A Game of "Dare" Led to Off-Duty Officer's Death

Three suspects in custody, one dead

By Susan Rivera and Anthony Ponce
|  Friday, May 21, 2010  |  Updated 11:17 AM CDT
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Police Supt. Weis, Neighbor React


Thomas Wortham IV was killed for his motorcycle.

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Police Supt. Weis, Neighbor React

An off-duty Chicago Police officer is killed in an armed robbery on the city's South Side.
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The four men who tried to steal a police officer’s motorcycle at gunpoint were playing a deadly game of dare, the mother of one of the suspects who died in the firefight said.

Lucille Floyd, whose son Brian, 20, died when Thomas Wortham shot and killed him in front of his Chatham home, said Brian and three other suspects went out Wednesday for a night of drinking, according to the Chicago Tribune.

Somehow, she said, their revelry turned into a game of dare between the four men – all with criminal records – to see who had the stones to rob a man at gunpoint.

Soon they happened upon Thomas Wortham IV, an off-duty police officer and Iraq war vet who was visiting his parents. The four men approached him with guns drawn and demanded he hand over his Yamaha R1 motorcycle, police say.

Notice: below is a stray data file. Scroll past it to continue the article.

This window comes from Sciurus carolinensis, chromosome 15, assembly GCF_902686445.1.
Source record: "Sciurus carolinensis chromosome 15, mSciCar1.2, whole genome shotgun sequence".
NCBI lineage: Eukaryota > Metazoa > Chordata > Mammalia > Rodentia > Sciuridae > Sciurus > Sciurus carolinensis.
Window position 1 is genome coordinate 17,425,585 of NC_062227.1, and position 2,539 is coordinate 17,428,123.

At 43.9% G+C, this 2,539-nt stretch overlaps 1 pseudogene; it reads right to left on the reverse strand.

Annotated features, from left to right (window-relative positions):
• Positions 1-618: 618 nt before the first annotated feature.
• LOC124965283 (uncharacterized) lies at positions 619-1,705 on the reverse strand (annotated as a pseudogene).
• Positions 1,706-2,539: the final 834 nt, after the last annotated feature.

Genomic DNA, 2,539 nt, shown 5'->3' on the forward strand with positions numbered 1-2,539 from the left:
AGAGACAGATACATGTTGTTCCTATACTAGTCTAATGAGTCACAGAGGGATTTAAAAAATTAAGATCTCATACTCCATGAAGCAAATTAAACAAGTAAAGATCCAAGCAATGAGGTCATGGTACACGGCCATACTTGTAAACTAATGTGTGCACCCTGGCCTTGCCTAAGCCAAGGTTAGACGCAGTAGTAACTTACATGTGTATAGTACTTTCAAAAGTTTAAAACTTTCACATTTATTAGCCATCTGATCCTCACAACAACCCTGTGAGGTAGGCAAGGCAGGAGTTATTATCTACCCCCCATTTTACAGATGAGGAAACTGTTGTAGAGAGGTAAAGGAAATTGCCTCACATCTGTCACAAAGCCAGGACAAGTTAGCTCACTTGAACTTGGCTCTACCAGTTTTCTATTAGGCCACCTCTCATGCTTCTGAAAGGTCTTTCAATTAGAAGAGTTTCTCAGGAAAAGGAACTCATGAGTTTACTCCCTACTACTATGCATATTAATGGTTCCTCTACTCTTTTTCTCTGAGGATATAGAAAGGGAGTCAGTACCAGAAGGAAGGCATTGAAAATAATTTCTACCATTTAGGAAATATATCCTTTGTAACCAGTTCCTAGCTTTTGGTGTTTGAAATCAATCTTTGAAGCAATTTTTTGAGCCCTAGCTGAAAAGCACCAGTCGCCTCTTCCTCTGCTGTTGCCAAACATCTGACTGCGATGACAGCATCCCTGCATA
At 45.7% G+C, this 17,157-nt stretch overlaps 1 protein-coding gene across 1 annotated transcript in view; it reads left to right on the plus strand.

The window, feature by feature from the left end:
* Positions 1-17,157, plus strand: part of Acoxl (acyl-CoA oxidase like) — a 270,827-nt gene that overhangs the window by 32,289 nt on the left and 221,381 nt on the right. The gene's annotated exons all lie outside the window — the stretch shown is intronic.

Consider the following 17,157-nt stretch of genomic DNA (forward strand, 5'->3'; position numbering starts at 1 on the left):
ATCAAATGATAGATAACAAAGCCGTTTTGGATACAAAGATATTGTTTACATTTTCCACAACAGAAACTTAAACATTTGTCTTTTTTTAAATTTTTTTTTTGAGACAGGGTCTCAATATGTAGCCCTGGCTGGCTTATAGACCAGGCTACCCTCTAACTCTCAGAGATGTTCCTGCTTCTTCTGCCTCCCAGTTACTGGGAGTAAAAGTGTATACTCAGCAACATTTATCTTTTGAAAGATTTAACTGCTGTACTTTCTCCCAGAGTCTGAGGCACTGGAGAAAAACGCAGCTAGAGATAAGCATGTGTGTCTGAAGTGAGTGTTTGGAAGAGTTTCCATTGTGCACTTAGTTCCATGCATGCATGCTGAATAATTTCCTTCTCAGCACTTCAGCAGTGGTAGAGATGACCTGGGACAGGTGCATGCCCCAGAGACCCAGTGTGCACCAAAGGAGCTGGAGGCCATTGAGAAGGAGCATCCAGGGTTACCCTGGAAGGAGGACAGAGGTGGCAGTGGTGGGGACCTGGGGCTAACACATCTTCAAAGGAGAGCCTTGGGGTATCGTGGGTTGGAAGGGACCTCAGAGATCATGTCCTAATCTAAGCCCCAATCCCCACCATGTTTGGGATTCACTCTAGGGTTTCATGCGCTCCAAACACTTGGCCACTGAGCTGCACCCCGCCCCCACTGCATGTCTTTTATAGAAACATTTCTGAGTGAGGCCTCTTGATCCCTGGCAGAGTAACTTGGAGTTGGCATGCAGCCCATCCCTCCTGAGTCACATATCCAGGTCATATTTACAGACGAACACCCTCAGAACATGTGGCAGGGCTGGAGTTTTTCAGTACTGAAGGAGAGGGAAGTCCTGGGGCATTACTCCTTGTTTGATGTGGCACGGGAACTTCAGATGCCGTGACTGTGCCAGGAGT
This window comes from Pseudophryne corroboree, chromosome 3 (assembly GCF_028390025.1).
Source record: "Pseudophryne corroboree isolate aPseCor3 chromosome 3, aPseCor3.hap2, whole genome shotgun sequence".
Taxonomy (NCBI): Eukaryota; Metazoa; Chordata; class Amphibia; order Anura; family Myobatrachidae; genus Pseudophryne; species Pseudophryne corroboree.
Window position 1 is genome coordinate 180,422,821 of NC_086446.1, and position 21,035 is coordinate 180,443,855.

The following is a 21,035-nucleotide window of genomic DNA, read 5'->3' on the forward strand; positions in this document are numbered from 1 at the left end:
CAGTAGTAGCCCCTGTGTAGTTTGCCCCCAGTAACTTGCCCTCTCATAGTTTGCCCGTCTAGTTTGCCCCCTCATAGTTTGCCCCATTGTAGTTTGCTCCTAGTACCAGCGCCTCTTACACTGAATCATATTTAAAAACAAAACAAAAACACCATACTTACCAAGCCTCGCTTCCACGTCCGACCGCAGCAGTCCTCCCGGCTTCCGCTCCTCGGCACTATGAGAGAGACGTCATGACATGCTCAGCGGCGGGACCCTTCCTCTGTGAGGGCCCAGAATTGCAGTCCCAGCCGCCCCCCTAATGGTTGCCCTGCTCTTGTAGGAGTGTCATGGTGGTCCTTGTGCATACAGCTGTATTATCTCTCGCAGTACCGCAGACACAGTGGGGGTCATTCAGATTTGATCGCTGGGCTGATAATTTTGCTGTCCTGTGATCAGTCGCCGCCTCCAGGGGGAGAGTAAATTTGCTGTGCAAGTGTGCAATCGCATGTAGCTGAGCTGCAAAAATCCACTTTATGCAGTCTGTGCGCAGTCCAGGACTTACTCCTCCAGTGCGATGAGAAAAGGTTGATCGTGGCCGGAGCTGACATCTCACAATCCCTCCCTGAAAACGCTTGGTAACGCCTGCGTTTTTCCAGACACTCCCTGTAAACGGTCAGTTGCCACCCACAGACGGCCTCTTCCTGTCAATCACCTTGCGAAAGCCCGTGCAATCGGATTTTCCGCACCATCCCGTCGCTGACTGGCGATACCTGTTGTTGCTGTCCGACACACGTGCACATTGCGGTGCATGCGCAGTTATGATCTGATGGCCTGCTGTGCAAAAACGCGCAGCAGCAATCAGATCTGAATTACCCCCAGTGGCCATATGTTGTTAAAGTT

Gunshots rang out. Wortham IV fell dead. His father, Thomas, joined the fight and shot two suspects, killing one and critically injuring another.

Two others fled.

By Thursday night the two missing suspects were in custody. A 20-year-old Marquette Park man with a minor criminal record for a gun charge turned himself in Thursday afternoon at the Harrison District police station, officials said. 

The fourth was apprehended during a traffic stop Thursday night. No charges have been filed yet.

Meanwhile,  Chicago Police Officers gathered Friday at the 7th Police district  to mourn their fallen brother.

"What a blow to our community," said District Commander Keith Calloway. "Tom was truly a class act. I've never seen anyone with that kind of energy and zeal for life.

I'm truly at a loss for words. I cannot describe my pain, anger and anguish over this."

Calloway said the men who tried to rob Wortham are "no good, lousy punks."

Other's said his father did was in the right when he shot the suspects.

"I had the pleasure of working with his father," said Seargent Rich Dowling. "And his father did the right thing. He raised Tom well."


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